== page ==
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Mediators Inflamm. 2018 Mar 11;2018:9830939. doi: 10.1155/2018/9830939. eCollection 2018.

Intestinal Immunomodulatory Cells (T Lymphocytes): A Bridge between Gut Microbiota and Diabetes.

Li Q1,2, Gao Z1,2, Wang H3, Wu H1,2, Liu Y1,2, Yang Y1,2, Han L1, Wang X1, Zhao L1,4, Tong X1.

Author information

1
Department of Endocrinology, Guang'anmen Hospital of China, Academy of Chinese Medical Sciences, Beijing 100053, China.
2
Beijing University of Chinese Medicine, Beijing 100029, China.
3
Shenzhen Hospital, Guangzhou University of Chinese Medicine, Guangzhou 518034, China.
4
Laboratory of Molecular and Biology, Guang'anmen Hospital of China, Academy of Chinese Medical Sciences, Beijing 100053, China.

Abstract

Diabetes mellitus (DM) is one of the most familiar chronic diseases threatening human health. Recent studies have shown that the development of diabetes is closely related to an imbalance of the gut microbiota. Accordingly, there is increasing interest in how changes in the gut microbiota affect diabetes and its underlying mechanisms. Immunomodulatory cells play important roles in maintaining the normal functioning of the human immune system and in maintaining homeostasis. Intestinal immunomodulatory cells (IICs) are located in the intestinal mucosa and are regarded as an intermediary by which the gut microbiota affects physiological and pathological properties. Diabetes can be regulated by IICs, which act as a bridge linking the gut microbiota and DM. Understanding this bridge role of IICs may clarify the mechanisms by which the gut microbiota contributes to DM. Based on recent research, we summarize this process, thereby providing a basis for further studies of diabetes and other similar immune-related diseases.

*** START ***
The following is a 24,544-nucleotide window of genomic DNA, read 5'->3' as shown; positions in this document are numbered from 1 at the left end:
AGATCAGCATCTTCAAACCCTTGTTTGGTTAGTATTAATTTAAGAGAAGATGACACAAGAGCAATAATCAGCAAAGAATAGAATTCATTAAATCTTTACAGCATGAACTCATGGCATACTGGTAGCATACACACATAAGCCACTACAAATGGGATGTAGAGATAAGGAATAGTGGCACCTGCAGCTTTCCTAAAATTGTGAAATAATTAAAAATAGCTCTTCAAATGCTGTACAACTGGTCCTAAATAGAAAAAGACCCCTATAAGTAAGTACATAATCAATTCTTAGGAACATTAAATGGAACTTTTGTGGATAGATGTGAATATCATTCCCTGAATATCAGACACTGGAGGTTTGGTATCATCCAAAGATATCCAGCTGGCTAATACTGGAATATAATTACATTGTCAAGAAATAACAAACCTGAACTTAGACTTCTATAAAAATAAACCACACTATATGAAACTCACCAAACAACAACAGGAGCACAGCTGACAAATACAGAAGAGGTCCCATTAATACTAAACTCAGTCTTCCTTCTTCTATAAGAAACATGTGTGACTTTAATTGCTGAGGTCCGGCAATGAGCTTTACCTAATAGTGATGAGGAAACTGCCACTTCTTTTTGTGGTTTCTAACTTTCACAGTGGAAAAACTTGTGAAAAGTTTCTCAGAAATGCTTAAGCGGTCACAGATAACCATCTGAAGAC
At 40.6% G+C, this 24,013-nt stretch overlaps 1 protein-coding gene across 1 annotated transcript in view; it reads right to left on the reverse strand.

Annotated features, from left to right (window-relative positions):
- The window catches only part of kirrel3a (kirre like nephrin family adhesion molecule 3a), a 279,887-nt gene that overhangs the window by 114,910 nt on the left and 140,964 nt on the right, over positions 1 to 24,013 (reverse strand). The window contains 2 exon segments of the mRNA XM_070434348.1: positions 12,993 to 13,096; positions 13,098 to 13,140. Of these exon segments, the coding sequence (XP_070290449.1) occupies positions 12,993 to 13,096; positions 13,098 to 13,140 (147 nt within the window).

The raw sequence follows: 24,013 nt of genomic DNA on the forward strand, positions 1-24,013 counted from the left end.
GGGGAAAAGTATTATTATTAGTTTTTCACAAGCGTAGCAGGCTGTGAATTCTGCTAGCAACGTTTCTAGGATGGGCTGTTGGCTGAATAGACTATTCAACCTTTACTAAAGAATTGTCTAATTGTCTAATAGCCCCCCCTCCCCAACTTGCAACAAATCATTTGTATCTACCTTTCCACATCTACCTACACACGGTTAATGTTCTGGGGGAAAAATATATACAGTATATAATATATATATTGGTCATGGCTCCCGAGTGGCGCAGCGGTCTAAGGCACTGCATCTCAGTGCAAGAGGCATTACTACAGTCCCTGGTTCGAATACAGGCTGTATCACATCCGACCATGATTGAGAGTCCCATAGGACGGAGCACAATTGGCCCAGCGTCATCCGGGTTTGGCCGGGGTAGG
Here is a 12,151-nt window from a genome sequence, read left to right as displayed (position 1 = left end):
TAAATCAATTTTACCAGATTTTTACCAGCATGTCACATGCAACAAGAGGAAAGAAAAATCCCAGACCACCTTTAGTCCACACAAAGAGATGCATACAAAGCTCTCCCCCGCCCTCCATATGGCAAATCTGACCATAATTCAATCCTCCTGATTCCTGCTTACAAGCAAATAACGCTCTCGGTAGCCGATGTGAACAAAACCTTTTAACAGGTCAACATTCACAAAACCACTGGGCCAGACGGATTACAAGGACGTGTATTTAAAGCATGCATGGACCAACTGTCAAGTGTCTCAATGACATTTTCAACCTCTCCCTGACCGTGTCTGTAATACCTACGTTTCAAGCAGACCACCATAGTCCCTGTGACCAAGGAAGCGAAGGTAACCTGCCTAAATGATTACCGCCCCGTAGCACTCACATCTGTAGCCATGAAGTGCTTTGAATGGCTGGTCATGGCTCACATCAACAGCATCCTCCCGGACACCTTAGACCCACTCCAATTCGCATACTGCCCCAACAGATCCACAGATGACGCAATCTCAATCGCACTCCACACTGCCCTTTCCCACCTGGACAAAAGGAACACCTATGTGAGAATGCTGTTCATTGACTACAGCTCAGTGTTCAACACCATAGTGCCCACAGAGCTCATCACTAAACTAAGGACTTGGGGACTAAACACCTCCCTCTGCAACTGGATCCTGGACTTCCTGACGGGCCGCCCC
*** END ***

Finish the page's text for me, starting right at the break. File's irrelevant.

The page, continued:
PMID:
29713241
PMCID:
PMC5866888
DOI:
10.1155/2018/9830939
[Indexed for MEDLINE]
Free PMC Article

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